Past Distinction & Rossing Prize Recipients

2012-13 Viola Rossing Winners

2012-13 Viola Rossing Awards

Rossing Award Recipients Rachel Johnson, Dory Liem, Monzong Cha

Rachel Johnson and Dory Liem received the award for a collaborative study of and presentation about transgender residence options on St. Olaf campus.

Monzong Cha received the award for campus leadership through the Women’s Empowerment house (2011-12) and for two years of critical discourse development as a blogger in senior seminars.

2011-12 Distinction in Women’s Studies

Kate Nesbit
“Rooms of Respite: Redefining Traditionally Female Spaces in Mansfield Park, Middlemarch, and Mrs. Dalloway

2011-12 Viola Rossing Awards

Olivia Anderson

Jessica Hitt

Willa Simmett

Josephine LaBua

Katherine Nesbit

Alexandra Shea Garrett

2010 – 11 Viola Rossing Awards

Karen Hopper
“Women in Electoral Politics”
In her essay, Karen postulates that successful female candidates would emphasize hard political issues in their campaigns, and then shows through her research on campaign ads that this does not actually prove true.

Elizabeth Terpstra
“The Journey from Ed to Ellen: Fitting into a Binary Gender System”
This essay skillfully weaves together the biography of Ellen Krug, a post-op male to female and selected themes from gender theory.  The sensitive and sympathetic treatment of Ellen’s story and the treatment of theory created a fine piece of writing.

Catey Jordan
“Freedom of Expression: Gender Diversity at St. Olaf College”
This project explores the context of gender identity at St. Olaf, informed by contemporary gender theory. Catey explains gender and transgender identity with attention to key issues of naturalization and essentialism, and usefully questions the sex/gender distinction.

Annika Tohlen – Annika’s Distinction project earned a Rossing Prize as well.

2009 – 10 Distinction & Viola Rossing Award

Chance Voigt – Augustine, Ecofeminism, and Disease

My project, “Augustine, Ecofeminism, and Disease: Towards an Ecofeminist Theodicy of Natural Evil”, interrogates the ecofeminist Christian theologies of Sallie McFague, Rosemary Radford Ruether, and J. Michael Clark with the question – “if God is all-good and all-powerful, why do good people suffer from disease?”  I argue that, although theodicy is not explicitly discussed at great lengths by these three theologians, their ecofeminist framework and larger theological ideas have great potential for the Christian journey of reconciling God’s love with the reality of disease.  I offer the beginnings of a distinctly ecofeminist theodicy of natural evil and disease that offers comfort, meaning, and value to both human beings and the natural world.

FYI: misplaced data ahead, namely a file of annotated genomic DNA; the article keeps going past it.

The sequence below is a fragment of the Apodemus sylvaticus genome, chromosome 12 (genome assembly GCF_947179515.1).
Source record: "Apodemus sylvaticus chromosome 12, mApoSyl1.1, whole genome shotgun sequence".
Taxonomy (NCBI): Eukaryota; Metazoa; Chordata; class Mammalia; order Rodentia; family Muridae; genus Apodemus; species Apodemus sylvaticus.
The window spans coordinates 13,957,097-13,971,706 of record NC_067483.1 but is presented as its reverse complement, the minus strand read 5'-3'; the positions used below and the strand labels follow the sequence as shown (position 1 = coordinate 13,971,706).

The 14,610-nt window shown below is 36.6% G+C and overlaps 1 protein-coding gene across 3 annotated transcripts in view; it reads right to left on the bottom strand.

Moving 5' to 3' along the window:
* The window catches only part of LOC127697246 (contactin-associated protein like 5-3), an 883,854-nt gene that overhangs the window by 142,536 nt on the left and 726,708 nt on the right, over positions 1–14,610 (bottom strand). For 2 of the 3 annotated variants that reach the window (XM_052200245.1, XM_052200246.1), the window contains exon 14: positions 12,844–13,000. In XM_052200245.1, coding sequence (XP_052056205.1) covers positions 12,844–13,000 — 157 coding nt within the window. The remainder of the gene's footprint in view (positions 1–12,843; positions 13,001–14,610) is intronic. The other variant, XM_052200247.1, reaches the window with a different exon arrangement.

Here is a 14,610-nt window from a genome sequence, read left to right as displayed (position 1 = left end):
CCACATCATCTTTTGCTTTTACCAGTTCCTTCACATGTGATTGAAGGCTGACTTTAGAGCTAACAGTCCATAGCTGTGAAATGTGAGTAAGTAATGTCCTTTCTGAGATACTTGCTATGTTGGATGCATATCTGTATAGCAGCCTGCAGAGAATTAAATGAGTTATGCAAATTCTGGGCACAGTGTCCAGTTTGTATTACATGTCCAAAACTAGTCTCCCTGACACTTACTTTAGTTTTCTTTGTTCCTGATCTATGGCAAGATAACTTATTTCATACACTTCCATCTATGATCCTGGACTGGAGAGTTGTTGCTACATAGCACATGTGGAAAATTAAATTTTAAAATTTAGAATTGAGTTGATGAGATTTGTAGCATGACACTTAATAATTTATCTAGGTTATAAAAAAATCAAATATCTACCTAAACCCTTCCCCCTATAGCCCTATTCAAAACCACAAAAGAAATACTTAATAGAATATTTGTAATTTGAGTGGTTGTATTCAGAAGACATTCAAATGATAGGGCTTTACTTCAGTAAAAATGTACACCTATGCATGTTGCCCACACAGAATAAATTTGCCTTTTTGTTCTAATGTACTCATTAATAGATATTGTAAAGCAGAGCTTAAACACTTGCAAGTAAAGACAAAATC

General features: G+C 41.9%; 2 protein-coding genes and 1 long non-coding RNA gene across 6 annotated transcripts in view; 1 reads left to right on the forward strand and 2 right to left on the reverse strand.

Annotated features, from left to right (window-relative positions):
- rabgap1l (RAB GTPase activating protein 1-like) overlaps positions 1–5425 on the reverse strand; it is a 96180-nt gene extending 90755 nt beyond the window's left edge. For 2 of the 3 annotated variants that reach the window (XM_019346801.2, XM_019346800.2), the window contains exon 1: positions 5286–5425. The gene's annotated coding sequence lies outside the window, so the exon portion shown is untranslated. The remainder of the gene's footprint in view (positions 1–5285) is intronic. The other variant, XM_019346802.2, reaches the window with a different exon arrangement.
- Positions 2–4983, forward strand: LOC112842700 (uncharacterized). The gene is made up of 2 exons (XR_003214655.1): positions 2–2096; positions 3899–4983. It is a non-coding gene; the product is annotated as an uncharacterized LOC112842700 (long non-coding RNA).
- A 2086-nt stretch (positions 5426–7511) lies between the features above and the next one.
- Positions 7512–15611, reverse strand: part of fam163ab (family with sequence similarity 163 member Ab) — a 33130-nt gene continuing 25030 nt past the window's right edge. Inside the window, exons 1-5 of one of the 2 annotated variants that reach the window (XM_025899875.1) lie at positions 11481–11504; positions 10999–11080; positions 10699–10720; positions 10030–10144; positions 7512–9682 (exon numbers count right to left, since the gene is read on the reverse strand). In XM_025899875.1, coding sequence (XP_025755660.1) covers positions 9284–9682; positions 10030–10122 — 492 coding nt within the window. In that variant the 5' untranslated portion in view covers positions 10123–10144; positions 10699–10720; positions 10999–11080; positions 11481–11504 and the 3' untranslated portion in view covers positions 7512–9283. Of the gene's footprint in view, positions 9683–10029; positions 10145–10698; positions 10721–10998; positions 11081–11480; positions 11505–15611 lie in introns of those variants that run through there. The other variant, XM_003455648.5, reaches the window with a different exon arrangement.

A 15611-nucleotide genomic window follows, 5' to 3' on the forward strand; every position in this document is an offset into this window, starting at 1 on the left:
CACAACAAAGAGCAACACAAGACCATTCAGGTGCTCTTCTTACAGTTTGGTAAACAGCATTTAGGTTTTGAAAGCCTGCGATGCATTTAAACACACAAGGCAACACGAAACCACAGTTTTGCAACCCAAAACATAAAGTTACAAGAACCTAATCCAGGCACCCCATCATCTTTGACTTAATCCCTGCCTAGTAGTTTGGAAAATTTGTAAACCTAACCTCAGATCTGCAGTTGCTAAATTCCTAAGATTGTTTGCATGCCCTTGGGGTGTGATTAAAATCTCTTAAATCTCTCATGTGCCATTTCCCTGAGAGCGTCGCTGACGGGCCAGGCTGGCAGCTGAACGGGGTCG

2009 – 10 Viola Rossing Awards

Margaret Shoemaker – Gender in Early Education

I visited elementary schools and observed how teachers influenced gender in the classroom. Teachers reinforce certain behaviors and I wanted to observe and interview the teachers to see if their personal beliefs about gender were expressed in their teaching methods. I also researched the history of how gender became an issue of debate in the education system and how it currently is included in the definition of ‘diversity.

Sarah Tengblad – Entertaining Knowledge: Trends in Popular Women’s Magazines 1910 – 1960

My paper was entitled “Entertaining Knowledge: Trends in Popular Women’s Magazines 1910-1960.”  I surveyed and researched St. Olaf’s archives of popular women’s magazines (primarily Good Housekeeping) using four lenses. The first was a historical overview of women’s publications during said time period and the following three sections included observations I made from the content of the magazines, titled “Women and Politics,” “Women and Work,” and “Women and Domesticity.”

Katherine Nesbit – The Wedding Bell Blues: Interpreting Changing Trends in Common Perceptions of Marriage in Recent American History Through Young Women’s Magazines

In Jan Hill’s Intro to Women’s Studies class, we were required to write a 4-6 page paper discussing trends in magazines from different historical periods that reflect changing attitudes about women in recent United States history.  I focused on the portrayal of marriage and the “single woman” in young women’s magazines within the last 60 or so years.